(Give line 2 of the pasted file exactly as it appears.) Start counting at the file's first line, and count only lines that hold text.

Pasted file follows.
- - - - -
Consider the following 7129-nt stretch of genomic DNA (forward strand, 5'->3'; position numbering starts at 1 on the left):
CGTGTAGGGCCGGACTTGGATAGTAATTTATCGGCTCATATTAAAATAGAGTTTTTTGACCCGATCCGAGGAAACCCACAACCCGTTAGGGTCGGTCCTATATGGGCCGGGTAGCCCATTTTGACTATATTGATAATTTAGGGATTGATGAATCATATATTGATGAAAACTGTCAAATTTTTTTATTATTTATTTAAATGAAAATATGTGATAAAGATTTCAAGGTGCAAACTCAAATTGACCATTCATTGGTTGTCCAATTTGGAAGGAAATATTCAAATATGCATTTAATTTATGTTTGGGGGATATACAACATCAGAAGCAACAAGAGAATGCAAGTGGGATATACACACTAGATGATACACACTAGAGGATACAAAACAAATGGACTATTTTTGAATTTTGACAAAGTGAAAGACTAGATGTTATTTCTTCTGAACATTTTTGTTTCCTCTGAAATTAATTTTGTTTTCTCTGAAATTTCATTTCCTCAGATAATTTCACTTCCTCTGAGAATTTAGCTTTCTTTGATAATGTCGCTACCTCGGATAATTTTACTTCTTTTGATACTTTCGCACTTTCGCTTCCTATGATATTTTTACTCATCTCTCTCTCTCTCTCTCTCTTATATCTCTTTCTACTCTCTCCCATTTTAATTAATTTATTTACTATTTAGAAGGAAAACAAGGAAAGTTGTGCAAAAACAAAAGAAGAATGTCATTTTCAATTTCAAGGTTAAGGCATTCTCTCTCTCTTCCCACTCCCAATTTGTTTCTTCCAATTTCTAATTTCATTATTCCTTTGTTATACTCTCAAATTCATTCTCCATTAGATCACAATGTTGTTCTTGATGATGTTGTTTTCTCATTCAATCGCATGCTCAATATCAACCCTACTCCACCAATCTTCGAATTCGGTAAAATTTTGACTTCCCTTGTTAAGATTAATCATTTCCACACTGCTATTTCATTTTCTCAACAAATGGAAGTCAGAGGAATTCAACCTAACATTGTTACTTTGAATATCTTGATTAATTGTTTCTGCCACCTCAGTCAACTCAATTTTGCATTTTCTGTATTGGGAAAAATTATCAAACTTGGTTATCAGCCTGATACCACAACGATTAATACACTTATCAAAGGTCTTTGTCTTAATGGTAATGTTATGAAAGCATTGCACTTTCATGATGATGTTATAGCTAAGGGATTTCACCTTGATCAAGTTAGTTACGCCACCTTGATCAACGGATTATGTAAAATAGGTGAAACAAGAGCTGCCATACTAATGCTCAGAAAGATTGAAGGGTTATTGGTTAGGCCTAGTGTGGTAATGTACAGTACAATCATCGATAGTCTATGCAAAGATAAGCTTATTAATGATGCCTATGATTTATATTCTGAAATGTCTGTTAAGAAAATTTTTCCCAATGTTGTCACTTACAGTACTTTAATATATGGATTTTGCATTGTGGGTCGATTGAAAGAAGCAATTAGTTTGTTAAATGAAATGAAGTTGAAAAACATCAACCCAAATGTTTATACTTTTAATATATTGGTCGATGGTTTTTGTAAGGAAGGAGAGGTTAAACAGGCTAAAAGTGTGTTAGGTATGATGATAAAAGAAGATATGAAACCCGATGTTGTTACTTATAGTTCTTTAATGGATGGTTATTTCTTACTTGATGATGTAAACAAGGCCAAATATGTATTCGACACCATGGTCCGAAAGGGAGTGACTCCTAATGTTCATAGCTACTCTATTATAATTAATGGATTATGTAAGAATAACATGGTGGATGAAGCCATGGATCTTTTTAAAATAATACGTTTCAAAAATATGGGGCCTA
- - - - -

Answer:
CGTGTAGGGCCGGACTTGGATAGTAATTTATCGGCTCATATTAAAATAGAGTTTTTTGACCCGATCCGAGGAAACCCACAACCCGTTAGGGTCGGTCCTATATGGGCCGGGTAGCCCATTTTGACTATATTGATAATTTAGGGATTGATGAATCATATATTGATGAAAACTGTCAAATTTTTTTATTATTTATTTAAATGAAAATATGTGATAAAGATTTCAAGGTGCAAACTCAAATTGACCATTCATTGGTTGTCCAATTTGGAAGGAAATATTCAAATATGCATTTAATTTATGTTTGGGGGATATACAACATCAGAAGCAACAAGAGAATGCAAGTGGGATATACACACTAGATGATACACACTAGAGGATACAAAACAAATGGACTATTTTTGAATTTTGACAAAGTGAAAGACTAGATGTTATTTCTTCTGAACATTTTTGTTTCCTCTGAAATTAATTTTGTTTTCTCTGAAATTTCATTTCCTCAGATAATTTCACTTCCTCTGAGAATTTAGCTTTCTTTGATAATGTCGCTACCTCGGATAATTTTACTTCTTTTGATACTTTCGCACTTTCGCTTCCTATGATATTTTTACTCATCTCTCTCTCTCTCTCTCTCTTATATCTCTTTCTACTCTCTCCCATTTTAATTAATTTATTTACTATTTAGAAGGAAAACAAGGAAAGTTGTGCAAAAACAAAAGAAGAATGTCATTTTCAATTTCAAGGTTAAGGCATTCTCTCTCTCTTCCCACTCCCAATTTGTTTCTTCCAATTTCTAATTTCATTATTCCTTTGTTATACTCTCAAATTCATTCTCCATTAGATCACAATGTTGTTCTTGATGATGTTGTTTTCTCATTCAATCGCATGCTCAATATCAACCCTACTCCACCAATCTTCGAATTCGGTAAAATTTTGACTTCCCTTGTTAAGATTAATCATTTCCACACTGCTATTTCATTTTCTCAACAAATGGAAGTCAGAGGAATTCAACCTAACATTGTTACTTTGAATATCTTGATTAATTGTTTCTGCCACCTCAGTCAACTCAATTTTGCATTTTCTGTATTGGGAAAAATTATCAAACTTGGTTATCAGCCTGATACCACAACGATTAATACACTTATCAAAGGTCTTTGTCTTAATGGTAATGTTATGAAAGCATTGCACTTTCATGATGATGTTATAGCTAAGGGATTTCACCTTGATCAAGTTAGTTACGCCACCTTGATCAACGGATTATGTAAAATAGGTGAAACAAGAGCTGCCATACTAATGCTCAGAAAGATTGAAGGGTTATTGGTTAGGCCTAGTGTGGTAATGTACAGTACAATCATCGATAGTCTATGCAAAGATAAGCTTATTAATGATGCCTATGATTTATATTCTGAAATGTCTGTTAAGAAAATTTTTCCCAATGTTGTCACTTACAGTACTTTAATATATGGATTTTGCATTGTGGGTCGATTGAAAGAAGCAATTAGTTTGTTAAATGAAATGAAGTTGAAAAACATCAACCCAAATGTTTATACTTTTAATATATTGGTCGATGGTTTTTGTAAGGAAGGAGAGGTTAAACAGGCTAAAAGTGTGTTAGGTATGATGATAAAAGAAGATATGAAACCCGATGTTGTTACTTATAGTTCTTTAATGGATGGTTATTTCTTACTTGATGATGTAAACAAGGCCAAATATGTATTCGACACCATGGTCCGAAAGGGAGTGACTCCTAATGTTCATAGCTACTCTATTATAATTAATGGATTATGTAAGAATAACATGGTGGATGAAGCCATGGATCTTTTTAAAATAATACGTTTCAAAAATATGGGGCCTA